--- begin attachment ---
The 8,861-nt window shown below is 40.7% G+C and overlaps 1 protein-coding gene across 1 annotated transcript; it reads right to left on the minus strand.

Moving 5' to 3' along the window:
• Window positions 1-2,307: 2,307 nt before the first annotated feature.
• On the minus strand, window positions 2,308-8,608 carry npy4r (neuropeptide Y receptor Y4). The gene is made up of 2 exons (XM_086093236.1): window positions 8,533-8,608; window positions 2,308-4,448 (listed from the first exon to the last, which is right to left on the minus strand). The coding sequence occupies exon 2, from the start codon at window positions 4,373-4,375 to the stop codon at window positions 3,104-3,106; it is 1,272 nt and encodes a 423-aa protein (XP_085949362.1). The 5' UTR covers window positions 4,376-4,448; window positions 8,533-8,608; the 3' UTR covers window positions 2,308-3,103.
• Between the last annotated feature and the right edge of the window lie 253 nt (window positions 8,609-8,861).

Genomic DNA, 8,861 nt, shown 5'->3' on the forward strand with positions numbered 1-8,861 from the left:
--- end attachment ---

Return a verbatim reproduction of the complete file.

The 8,861-nt window shown below is 40.7% G+C and overlaps 1 protein-coding gene across 1 annotated transcript; it reads right to left on the minus strand.

Moving 5' to 3' along the window:
• Window positions 1-2,307: 2,307 nt before the first annotated feature.
• On the minus strand, window positions 2,308-8,608 carry npy4r (neuropeptide Y receptor Y4). The gene is made up of 2 exons (XM_086093236.1): window positions 8,533-8,608; window positions 2,308-4,448 (listed from the first exon to the last, which is right to left on the minus strand). The coding sequence occupies exon 2, from the start codon at window positions 4,373-4,375 to the stop codon at window positions 3,104-3,106; it is 1,272 nt and encodes a 423-aa protein (XP_085949362.1). The 5' UTR covers window positions 4,376-4,448; window positions 8,533-8,608; the 3' UTR covers window positions 2,308-3,103.
• Between the last annotated feature and the right edge of the window lie 253 nt (window positions 8,609-8,861).

Genomic DNA, 8,861 nt, shown 5'->3' on the forward strand with positions numbered 1-8,861 from the left: